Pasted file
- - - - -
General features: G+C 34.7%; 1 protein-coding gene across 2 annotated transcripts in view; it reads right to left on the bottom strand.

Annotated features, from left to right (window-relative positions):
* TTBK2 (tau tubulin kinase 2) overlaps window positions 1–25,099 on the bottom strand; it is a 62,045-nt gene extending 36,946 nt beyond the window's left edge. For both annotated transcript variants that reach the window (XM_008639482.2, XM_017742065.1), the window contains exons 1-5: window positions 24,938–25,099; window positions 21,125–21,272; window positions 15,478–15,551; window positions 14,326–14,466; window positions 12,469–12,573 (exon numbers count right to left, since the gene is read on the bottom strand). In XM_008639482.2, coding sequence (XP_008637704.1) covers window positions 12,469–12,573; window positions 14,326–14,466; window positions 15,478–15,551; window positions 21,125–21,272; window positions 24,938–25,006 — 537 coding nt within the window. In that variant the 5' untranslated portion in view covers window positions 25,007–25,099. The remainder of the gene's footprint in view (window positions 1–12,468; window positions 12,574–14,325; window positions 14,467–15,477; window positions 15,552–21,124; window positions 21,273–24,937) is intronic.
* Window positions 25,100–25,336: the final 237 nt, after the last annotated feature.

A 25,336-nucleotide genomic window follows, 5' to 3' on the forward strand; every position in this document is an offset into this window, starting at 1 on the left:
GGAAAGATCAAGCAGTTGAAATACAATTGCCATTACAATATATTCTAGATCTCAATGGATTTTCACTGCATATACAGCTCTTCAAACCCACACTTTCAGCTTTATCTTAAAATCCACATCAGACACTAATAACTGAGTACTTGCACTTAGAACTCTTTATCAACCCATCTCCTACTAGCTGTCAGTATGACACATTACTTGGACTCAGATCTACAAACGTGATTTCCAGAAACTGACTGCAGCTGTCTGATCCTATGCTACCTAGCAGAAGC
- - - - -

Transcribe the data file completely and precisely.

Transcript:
General features: G+C 34.7%; 1 protein-coding gene across 2 annotated transcripts in view; it reads right to left on the bottom strand.

Annotated features, from left to right (window-relative positions):
* TTBK2 (tau tubulin kinase 2) overlaps window positions 1–25,099 on the bottom strand; it is a 62,045-nt gene extending 36,946 nt beyond the window's left edge. For both annotated transcript variants that reach the window (XM_008639482.2, XM_017742065.1), the window contains exons 1-5: window positions 24,938–25,099; window positions 21,125–21,272; window positions 15,478–15,551; window positions 14,326–14,466; window positions 12,469–12,573 (exon numbers count right to left, since the gene is read on the bottom strand). In XM_008639482.2, coding sequence (XP_008637704.1) covers window positions 12,469–12,573; window positions 14,326–14,466; window positions 15,478–15,551; window positions 21,125–21,272; window positions 24,938–25,006 — 537 coding nt within the window. In that variant the 5' untranslated portion in view covers window positions 25,007–25,099. The remainder of the gene's footprint in view (window positions 1–12,468; window positions 12,574–14,325; window positions 14,467–15,477; window positions 15,552–21,124; window positions 21,273–24,937) is intronic.
* Window positions 25,100–25,336: the final 237 nt, after the last annotated feature.

A 25,336-nucleotide genomic window follows, 5' to 3' on the forward strand; every position in this document is an offset into this window, starting at 1 on the left:
GGAAAGATCAAGCAGTTGAAATACAATTGCCATTACAATATATTCTAGATCTCAATGGATTTTCACTGCATATACAGCTCTTCAAACCCACACTTTCAGCTTTATCTTAAAATCCACATCAGACACTAATAACTGAGTACTTGCACTTAGAACTCTTTATCAACCCATCTCCTACTAGCTGTCAGTATGACACATTACTTGGACTCAGATCTACAAACGTGATTTCCAGAAACTGACTGCAGCTGTCTGATCCTATGCTACCTAGCAGAAGC